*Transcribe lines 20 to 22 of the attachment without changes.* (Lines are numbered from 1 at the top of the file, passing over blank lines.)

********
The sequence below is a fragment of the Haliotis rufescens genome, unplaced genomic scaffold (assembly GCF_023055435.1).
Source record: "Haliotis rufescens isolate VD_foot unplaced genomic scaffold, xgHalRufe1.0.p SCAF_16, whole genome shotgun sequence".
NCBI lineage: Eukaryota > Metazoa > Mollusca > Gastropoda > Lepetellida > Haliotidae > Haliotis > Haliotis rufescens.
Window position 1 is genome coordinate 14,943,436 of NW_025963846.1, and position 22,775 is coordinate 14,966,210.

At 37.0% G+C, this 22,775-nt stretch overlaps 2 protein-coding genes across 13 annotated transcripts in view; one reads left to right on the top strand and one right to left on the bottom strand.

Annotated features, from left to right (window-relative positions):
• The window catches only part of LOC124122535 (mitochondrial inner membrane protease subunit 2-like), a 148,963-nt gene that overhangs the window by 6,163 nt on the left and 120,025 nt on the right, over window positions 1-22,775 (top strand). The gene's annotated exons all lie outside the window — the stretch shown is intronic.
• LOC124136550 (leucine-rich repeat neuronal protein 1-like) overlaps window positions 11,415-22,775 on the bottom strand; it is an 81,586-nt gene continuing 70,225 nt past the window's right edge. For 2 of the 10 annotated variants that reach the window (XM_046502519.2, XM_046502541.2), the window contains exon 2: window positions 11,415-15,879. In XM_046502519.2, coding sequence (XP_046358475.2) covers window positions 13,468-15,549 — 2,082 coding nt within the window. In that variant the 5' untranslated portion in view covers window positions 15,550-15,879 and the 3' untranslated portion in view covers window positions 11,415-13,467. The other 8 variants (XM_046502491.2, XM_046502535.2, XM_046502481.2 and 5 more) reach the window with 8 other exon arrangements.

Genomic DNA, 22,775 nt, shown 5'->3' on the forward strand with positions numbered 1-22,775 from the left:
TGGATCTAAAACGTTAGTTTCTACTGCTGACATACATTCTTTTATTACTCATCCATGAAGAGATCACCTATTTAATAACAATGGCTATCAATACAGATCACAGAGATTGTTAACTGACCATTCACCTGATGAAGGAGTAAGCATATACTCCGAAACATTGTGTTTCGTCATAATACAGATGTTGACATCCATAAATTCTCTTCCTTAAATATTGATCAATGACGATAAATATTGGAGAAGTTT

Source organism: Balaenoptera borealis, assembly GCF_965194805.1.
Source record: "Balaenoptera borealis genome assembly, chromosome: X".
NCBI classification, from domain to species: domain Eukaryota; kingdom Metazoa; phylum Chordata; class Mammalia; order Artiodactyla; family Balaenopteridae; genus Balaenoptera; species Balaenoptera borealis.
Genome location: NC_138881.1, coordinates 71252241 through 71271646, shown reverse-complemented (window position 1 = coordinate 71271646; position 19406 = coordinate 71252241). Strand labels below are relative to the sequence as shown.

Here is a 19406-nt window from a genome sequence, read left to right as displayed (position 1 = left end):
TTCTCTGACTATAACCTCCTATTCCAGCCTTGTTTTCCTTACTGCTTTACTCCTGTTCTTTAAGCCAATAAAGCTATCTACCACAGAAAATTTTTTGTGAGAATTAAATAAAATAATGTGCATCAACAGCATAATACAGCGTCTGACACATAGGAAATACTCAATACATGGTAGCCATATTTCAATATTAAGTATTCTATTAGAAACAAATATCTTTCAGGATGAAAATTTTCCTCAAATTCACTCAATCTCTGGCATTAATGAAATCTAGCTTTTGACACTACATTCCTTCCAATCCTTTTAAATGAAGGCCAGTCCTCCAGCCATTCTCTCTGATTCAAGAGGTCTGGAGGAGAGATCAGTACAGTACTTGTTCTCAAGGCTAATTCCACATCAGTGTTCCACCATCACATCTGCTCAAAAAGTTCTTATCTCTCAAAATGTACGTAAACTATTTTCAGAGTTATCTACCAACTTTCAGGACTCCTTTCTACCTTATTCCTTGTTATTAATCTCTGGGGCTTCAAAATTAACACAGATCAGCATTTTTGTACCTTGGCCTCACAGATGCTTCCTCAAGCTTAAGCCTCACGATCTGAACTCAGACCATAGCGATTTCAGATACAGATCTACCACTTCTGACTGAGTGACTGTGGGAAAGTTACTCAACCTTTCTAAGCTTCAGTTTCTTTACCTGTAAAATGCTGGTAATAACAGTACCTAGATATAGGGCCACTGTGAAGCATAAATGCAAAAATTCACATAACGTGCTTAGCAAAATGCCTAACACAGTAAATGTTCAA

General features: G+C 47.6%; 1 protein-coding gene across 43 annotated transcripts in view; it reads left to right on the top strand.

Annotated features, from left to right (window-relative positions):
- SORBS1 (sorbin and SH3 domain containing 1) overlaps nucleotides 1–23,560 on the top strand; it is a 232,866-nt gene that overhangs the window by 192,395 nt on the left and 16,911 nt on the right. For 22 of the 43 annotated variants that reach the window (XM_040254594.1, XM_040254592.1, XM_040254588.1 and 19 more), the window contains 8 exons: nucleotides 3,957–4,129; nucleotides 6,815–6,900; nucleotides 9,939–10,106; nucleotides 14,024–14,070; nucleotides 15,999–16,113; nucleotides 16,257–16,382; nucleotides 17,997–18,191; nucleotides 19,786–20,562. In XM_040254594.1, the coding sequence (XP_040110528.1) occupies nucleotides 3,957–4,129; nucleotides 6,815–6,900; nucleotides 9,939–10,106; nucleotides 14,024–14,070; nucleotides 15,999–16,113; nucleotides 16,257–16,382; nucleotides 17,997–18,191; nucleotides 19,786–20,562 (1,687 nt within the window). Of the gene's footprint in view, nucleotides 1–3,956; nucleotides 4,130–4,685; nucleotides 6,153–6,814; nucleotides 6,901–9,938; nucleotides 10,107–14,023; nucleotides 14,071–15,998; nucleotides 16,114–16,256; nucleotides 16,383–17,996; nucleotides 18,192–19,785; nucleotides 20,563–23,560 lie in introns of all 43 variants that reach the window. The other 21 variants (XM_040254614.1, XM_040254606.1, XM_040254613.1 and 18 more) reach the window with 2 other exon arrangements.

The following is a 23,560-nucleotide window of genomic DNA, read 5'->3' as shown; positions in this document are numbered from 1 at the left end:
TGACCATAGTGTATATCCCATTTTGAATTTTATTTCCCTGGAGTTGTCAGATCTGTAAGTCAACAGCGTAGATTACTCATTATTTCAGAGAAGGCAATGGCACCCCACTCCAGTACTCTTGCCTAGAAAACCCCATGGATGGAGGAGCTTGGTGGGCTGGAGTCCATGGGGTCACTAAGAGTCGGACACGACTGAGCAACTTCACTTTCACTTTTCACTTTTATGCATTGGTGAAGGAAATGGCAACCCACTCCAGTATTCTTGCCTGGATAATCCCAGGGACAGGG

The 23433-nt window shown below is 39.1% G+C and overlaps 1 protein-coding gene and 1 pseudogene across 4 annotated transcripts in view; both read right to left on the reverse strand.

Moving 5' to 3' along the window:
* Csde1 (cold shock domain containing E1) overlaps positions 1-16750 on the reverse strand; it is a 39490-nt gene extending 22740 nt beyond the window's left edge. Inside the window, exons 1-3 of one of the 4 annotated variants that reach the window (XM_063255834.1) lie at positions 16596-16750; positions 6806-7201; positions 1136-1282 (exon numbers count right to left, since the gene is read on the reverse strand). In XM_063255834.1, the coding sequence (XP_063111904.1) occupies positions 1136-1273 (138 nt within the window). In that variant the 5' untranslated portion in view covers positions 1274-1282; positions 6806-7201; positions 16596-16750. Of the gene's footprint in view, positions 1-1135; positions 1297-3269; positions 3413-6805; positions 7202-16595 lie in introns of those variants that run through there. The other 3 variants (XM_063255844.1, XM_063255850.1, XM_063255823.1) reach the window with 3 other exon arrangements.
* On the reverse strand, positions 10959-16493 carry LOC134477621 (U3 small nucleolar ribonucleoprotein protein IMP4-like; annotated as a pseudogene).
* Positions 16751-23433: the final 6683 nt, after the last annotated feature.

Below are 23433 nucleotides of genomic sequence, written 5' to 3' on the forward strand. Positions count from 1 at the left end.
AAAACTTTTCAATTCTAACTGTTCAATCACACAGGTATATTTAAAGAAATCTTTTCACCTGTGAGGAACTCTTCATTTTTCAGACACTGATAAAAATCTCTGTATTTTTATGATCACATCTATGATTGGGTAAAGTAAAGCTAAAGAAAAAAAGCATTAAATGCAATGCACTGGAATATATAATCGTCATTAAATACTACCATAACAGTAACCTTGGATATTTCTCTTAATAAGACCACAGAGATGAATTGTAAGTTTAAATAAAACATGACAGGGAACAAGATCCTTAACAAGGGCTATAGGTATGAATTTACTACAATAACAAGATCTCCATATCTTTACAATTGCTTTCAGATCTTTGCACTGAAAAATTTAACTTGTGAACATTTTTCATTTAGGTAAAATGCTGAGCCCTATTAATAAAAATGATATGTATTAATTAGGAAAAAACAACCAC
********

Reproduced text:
The following is a 23,560-nucleotide window of genomic DNA, read 5'->3' as shown; positions in this document are numbered from 1 at the left end:
TGACCATAGTGTATATCCCATTTTGAATTTTATTTCCCTGGAGTTGTCAGATCTGTAAGTCAACAGCGTAGATTACTCATTATTTCAGAGAAGGCAATGGCACCCCACTCCAGTACTCTTGCCTAGAAAACCCCATGGATGGAGGAGCTTGGTGGGCTGGAGTCCATGGGGTCACTAAGAGTCGGACACGACTGAGCAACTTCACTTTCACTTTTCACTTTTATGCATTGGTGAAGGAAATGGCAACCCACTCCAGTATTCTTGCCTGGATAATCCCAGGGACAGGG

The 23433-nt window shown below is 39.1% G+C and overlaps 1 protein-coding gene and 1 pseudogene across 4 annotated transcripts in view; both read right to left on the reverse strand.